€50 million beef support scheme: The key points so far

The €50 million beef support scheme, which received cabinet approval last Friday, June 12, is aimed at being “as user-friendly as possible”, according to Minister for Agriculture, Food and the Marine Michael Creed.

Speaking at a cabinet press briefing last Friday, the minister outlined key points regarding the development of the scheme, which he said will include farmer input.

Covid-19 ‘double whammy’

“We would estimate since early March there has been a double whammy in the sense of a significant price collapse but also with regards to a drop in the kill numbers,” Minister Creed explained.

“There are about 50,000 cattle that normally by now would have been slaughtered, so that overhang on the market, plus the price drop, food-service challenge, has led to a very particular impact on beef farms.

We propose obviously to consult with farm organisations, with regard to paying this; our ambition would be to pay it as early as possible. We will require EU approval.

Highlighting earlier work done at EU level, the minister pointed out: “One of the things that we did secure was freedom under state aid rules to support our own sector and as a consequence…we have this €50 million budget.”

Finisher focused

Minister Creed said that the scheme will be exclusively for beef finishers, adding his belief that “it will percolate down through the entire industry including the suckler sector, because it will put a floor under weanling prices in the autumn”.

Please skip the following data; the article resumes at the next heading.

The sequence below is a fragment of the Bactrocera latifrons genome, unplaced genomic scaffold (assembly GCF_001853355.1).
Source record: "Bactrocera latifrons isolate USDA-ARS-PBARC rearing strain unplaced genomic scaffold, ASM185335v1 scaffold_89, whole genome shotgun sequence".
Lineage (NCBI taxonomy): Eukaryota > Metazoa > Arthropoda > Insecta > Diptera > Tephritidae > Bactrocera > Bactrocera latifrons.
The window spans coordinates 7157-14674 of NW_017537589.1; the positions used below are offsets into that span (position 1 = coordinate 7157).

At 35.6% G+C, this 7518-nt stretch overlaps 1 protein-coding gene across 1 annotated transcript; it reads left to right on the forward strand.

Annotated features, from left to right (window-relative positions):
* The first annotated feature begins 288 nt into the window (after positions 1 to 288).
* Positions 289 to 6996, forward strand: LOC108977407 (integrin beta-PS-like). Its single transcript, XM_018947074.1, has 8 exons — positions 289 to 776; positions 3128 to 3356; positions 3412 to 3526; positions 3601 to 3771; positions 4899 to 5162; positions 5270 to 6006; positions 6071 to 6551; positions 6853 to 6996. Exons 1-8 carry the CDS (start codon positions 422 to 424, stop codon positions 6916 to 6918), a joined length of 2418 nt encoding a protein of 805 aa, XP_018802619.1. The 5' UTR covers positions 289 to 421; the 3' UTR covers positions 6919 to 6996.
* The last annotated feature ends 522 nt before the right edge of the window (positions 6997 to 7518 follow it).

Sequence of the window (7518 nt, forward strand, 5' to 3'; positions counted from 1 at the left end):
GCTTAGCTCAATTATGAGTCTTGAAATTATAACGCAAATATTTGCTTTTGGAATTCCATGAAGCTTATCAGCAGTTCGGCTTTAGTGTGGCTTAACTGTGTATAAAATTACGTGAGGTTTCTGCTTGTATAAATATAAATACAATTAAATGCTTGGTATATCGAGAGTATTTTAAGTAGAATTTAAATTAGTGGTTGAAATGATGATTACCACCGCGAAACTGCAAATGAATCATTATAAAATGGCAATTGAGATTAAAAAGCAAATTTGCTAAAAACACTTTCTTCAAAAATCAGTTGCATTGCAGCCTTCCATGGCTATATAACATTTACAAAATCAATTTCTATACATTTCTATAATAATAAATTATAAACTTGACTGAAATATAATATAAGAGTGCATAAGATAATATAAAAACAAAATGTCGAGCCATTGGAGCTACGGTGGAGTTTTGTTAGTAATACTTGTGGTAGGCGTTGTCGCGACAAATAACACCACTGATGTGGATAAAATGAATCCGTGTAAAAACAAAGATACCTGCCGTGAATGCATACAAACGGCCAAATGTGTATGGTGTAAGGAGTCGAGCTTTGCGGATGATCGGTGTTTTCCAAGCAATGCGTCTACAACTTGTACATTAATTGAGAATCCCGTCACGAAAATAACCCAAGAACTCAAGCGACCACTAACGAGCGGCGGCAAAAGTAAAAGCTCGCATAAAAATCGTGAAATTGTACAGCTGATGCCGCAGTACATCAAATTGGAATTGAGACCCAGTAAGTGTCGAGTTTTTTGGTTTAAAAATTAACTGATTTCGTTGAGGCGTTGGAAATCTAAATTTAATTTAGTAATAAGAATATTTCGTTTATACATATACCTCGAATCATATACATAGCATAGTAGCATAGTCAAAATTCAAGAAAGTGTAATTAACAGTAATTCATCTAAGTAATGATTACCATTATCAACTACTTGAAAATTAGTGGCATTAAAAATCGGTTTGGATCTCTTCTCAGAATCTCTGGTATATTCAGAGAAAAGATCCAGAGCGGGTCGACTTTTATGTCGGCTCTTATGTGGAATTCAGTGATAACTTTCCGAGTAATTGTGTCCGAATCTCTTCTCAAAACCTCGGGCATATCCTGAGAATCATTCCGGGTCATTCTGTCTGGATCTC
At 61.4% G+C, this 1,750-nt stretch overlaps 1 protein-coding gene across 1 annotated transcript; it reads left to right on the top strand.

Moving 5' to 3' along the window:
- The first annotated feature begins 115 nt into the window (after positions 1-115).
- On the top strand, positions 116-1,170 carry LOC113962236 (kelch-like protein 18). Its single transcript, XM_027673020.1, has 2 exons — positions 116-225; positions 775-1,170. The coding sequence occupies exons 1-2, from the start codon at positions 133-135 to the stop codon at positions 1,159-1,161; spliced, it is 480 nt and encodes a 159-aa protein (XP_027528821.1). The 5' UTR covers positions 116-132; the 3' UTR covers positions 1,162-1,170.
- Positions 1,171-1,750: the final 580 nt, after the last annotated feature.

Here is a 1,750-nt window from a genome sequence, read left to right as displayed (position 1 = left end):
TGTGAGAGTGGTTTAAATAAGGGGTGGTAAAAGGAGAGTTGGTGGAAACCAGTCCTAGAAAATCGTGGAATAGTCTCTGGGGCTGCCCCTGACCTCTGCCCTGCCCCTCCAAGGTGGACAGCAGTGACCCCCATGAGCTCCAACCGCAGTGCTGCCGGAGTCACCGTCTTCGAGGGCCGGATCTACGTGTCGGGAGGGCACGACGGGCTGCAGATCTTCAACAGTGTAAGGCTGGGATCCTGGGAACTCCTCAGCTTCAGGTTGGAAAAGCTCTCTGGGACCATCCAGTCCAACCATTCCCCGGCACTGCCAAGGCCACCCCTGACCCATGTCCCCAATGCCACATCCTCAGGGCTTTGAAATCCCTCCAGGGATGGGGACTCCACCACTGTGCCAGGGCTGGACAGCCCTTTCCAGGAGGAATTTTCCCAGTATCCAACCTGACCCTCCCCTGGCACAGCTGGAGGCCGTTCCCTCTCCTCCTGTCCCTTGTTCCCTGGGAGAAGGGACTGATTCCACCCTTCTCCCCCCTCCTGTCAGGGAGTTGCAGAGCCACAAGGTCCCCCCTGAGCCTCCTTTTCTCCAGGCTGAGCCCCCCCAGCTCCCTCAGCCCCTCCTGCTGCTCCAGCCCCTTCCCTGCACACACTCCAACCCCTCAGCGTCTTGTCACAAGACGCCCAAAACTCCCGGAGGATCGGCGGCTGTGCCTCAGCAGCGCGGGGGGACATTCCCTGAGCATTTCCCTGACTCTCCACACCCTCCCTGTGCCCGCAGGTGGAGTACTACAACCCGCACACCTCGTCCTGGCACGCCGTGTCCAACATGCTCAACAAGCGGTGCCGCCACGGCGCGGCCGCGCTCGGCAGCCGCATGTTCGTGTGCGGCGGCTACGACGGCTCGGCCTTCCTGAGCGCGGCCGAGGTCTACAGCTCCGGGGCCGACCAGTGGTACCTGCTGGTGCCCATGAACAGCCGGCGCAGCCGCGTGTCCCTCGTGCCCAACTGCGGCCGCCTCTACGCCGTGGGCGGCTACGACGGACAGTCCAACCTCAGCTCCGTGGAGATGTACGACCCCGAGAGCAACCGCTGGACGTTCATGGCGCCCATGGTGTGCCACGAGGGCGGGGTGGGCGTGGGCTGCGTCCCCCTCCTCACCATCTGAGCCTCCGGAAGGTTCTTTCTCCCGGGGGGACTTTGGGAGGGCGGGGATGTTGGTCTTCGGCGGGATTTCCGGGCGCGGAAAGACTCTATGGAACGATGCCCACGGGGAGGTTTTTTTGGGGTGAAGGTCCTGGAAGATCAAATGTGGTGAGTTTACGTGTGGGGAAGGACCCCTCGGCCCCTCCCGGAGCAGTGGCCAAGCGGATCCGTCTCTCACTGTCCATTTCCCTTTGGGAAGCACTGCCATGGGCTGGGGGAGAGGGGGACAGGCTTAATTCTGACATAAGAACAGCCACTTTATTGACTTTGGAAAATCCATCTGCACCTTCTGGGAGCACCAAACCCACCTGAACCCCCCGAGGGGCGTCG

The minister also noted that the Beef Environmental Efficiency Programme – Suckler (BEEP-S) is a new €35 million scheme this year aimed at suckler farmers.

“There is a scheme for sucklers, there is the BDGP [Beef Data and Genomics Programme] and there is now this scheme, which cumulatively are supports in excess of €100 million this year,” the minister said.

“We’ll be talking to all of the farm organisations in the context of this scheme, to get their views as to how we should structure it.

Time-frame

“We have some form in this area, from previous schemes, particularly the Beef Exceptional Aid Measure…I think that experience will enable us to get this scheme up and running quite early.

I’m hoping money will be paid in the autumn; perhaps September or October.

Regarding concerns over conditionality in the new scheme, as was seen in BEAM, the minister said: “The terms and conditions we will talk to farmers about – but the reduction element was a condition that the commission imposed on us because the last scheme was co-funded.

“The conditionality that was attached to that – that was an EU demand. That’s obviously missing here as it’s an entirely Exchequer-funded scheme.

“I will imagine it will be user-friendly, and the ambition would be to get money out as early as possible to those who have suffered losses in terms of cattle that were slaughtered in a reference period to be determined,” the minister concluded.